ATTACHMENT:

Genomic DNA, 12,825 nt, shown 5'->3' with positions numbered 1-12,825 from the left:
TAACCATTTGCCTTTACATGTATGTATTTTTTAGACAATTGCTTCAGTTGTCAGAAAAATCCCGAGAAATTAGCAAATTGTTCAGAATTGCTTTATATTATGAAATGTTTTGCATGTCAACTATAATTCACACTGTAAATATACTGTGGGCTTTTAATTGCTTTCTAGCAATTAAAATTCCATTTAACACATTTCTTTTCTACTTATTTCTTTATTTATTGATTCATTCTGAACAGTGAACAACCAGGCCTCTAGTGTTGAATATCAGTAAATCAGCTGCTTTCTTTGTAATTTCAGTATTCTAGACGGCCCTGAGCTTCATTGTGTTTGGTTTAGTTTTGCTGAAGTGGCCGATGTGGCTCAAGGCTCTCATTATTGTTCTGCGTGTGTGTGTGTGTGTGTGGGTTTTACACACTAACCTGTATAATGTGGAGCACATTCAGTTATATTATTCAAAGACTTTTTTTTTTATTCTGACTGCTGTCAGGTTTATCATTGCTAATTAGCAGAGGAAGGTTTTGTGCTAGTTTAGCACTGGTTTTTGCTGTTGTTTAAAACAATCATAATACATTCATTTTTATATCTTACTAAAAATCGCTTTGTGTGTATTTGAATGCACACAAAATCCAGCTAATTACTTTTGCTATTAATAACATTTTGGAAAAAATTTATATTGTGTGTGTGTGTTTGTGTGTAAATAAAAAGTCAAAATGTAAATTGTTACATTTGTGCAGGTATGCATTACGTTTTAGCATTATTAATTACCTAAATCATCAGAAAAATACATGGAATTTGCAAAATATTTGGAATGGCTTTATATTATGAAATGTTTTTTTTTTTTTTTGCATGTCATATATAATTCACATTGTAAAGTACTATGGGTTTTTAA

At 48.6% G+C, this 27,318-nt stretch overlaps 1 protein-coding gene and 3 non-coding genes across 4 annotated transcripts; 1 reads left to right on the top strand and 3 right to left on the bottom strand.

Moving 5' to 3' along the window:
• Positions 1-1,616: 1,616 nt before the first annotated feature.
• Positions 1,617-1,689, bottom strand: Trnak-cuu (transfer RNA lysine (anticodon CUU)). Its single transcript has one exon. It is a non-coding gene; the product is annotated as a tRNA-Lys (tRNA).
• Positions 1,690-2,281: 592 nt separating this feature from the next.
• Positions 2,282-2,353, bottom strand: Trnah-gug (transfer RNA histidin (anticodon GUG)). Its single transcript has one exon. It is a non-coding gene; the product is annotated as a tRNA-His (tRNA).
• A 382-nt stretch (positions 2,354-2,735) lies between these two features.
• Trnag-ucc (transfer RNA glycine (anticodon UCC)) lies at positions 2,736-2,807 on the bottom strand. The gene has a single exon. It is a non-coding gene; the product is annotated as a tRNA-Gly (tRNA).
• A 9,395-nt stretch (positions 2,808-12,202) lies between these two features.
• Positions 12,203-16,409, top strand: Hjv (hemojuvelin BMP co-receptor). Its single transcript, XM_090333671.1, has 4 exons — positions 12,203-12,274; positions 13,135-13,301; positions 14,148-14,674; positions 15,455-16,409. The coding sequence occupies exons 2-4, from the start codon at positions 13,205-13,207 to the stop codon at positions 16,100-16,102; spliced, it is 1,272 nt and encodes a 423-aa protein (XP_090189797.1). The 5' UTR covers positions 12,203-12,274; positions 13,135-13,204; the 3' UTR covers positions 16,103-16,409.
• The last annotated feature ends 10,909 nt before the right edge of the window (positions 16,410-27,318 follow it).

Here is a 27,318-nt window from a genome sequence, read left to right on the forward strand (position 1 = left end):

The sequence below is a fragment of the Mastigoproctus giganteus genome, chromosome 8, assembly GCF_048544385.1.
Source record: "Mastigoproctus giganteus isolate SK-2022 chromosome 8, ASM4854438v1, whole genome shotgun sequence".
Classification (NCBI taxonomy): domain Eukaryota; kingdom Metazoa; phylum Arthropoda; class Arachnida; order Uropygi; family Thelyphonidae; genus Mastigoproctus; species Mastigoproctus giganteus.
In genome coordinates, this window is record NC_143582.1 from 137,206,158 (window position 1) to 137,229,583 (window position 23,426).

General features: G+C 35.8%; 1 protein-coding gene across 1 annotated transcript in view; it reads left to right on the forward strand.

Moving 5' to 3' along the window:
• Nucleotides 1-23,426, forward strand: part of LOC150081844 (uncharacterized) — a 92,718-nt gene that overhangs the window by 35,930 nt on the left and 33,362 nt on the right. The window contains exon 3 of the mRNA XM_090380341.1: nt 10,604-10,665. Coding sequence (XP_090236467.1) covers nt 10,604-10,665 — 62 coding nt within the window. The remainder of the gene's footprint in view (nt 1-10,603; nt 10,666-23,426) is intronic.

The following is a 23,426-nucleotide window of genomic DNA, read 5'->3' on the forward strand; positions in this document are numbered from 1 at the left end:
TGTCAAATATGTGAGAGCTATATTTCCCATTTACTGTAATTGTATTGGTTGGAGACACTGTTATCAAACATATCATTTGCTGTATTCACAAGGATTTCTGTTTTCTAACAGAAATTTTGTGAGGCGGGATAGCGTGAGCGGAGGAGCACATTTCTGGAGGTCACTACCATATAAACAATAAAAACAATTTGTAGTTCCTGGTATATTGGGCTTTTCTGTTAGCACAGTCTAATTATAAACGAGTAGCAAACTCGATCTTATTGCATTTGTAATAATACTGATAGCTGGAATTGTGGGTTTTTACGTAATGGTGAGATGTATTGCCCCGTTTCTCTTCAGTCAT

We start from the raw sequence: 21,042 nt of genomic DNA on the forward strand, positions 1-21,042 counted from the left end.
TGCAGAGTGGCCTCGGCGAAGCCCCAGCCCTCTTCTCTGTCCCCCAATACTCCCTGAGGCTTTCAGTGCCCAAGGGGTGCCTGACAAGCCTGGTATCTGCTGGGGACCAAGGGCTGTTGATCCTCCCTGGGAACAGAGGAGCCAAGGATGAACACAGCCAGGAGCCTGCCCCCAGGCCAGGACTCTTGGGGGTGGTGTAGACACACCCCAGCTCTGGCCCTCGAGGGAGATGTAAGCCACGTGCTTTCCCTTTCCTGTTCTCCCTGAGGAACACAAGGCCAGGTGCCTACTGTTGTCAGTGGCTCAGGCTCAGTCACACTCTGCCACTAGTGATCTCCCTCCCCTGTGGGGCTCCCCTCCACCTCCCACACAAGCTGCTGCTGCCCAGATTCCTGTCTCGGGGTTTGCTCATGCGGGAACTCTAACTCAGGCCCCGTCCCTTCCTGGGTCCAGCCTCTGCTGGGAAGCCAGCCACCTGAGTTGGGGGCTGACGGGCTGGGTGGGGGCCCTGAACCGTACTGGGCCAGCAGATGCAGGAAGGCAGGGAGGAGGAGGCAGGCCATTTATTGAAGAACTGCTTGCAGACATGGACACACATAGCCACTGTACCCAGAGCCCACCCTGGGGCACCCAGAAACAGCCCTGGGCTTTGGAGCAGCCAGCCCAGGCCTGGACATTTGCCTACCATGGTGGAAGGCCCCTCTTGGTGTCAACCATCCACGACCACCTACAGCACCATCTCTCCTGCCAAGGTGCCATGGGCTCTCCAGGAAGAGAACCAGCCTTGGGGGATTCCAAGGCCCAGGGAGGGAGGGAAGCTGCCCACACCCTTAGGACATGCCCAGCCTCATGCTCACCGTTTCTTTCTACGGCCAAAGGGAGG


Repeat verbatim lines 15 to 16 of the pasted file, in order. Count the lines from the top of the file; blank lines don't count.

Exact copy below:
The sequence below is a fragment of the Mastigoproctus giganteus genome, chromosome 8, assembly GCF_048544385.1.
Source record: "Mastigoproctus giganteus isolate SK-2022 chromosome 8, ASM4854438v1, whole genome shotgun sequence".